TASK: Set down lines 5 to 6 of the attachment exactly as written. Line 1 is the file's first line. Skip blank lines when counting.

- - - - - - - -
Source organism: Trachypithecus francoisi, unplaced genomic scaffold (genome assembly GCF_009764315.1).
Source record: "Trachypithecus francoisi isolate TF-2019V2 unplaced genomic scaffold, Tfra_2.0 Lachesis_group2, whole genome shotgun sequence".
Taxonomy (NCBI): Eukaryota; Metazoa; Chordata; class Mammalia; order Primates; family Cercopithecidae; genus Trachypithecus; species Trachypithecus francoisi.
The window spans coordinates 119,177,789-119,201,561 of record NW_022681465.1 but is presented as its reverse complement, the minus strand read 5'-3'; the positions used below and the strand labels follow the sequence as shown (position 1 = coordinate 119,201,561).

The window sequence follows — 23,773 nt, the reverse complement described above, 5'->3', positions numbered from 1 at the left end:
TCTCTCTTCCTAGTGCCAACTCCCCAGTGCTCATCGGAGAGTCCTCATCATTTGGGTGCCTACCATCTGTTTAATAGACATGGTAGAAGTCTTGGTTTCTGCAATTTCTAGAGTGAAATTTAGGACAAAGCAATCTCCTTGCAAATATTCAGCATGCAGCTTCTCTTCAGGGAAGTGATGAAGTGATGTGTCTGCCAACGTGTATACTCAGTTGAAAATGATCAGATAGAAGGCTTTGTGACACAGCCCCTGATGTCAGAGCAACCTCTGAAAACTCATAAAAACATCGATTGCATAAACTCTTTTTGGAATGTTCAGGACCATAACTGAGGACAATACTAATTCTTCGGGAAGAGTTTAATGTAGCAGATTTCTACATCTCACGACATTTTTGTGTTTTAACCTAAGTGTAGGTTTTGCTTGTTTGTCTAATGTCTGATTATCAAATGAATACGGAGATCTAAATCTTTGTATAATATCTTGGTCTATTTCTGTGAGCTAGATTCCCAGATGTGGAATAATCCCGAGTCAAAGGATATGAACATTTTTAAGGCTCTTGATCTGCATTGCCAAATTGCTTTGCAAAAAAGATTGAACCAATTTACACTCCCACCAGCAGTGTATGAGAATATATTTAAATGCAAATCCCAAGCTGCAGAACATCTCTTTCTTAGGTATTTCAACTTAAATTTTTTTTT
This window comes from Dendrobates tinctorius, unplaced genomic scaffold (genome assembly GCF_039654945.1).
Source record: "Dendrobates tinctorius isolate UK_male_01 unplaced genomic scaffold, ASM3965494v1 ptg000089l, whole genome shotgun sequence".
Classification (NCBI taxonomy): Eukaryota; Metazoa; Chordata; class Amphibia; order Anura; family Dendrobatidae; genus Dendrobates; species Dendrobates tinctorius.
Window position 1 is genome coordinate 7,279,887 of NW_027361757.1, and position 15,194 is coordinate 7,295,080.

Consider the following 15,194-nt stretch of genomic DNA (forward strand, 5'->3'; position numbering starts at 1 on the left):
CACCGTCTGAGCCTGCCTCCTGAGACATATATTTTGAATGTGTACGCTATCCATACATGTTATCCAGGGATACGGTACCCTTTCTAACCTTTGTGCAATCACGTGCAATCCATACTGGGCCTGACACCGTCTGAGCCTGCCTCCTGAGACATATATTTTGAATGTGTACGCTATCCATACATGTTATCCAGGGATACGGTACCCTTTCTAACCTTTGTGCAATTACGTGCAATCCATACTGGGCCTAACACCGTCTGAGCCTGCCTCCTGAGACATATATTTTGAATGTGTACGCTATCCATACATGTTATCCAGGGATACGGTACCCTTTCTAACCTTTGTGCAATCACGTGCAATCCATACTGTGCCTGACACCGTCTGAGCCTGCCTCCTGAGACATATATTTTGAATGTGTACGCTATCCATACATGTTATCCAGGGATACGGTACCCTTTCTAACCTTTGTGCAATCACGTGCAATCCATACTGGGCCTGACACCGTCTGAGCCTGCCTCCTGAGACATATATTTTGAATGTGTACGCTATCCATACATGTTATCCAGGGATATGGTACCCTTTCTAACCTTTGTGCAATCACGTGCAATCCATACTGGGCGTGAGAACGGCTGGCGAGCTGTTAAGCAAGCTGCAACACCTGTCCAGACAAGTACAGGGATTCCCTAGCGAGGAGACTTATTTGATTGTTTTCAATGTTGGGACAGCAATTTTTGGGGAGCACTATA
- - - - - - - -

The window sequence follows — 23,773 nt, the reverse complement described above, 5'->3', positions numbered from 1 at the left end:
TCTCTCTTCCTAGTGCCAACTCCCCAGTGCTCATCGGAGAGTCCTCATCATTTGGGTGCCTACCATCTGTTTAATAGACATGGTAGAAGTCTTGGTTTCTGCAATTTCTAGAGTGAAATTTAGGACAAAGCAATCTCCTTGCAAATATTCAGCATGCAGCTTCTCTTCAGGGAAGTGATGAAGTGATGTGTCTGCCAACGTGTATACTCAGTTGAAAATGATCAGATAGAAGGCTTTGTGACACAGCCCCTGATGTCAGAGCAACCTCTGAAAACTCATAAAAACATCGATTGCATAAACTCTTTTTGGAATGTTCAGGACCATAACTGAGGACAATACTAATTCTTCGGGAAGAGTTTAATGTAGCAGATTTCTACATCTCACGACATTTTTGTGTTTTAACCTAAGTGTAGGTTTTGCTTGTTTGTCTAATGTCTGATTATCAAATGAATACGGAGATCTAAATCTTTGTATAATATCTTGGTCTATTTCTGTGAGCTAGATTCCCAGATGTGGAATAATCCCGAGTCAAAGGATATGAACATTTTTAAGGCTCTTGATCTGCATTGCCAAATTGCTTTGCAAAAAAGATTGAACCAATTTACACTCCCACCAGCAGTGTATGAGAATATATTTAAATGCAAATCCCAAGCTGCAGAACATCTCTTTCTTAGGTATTTCAACTTAAATTTTTTTTT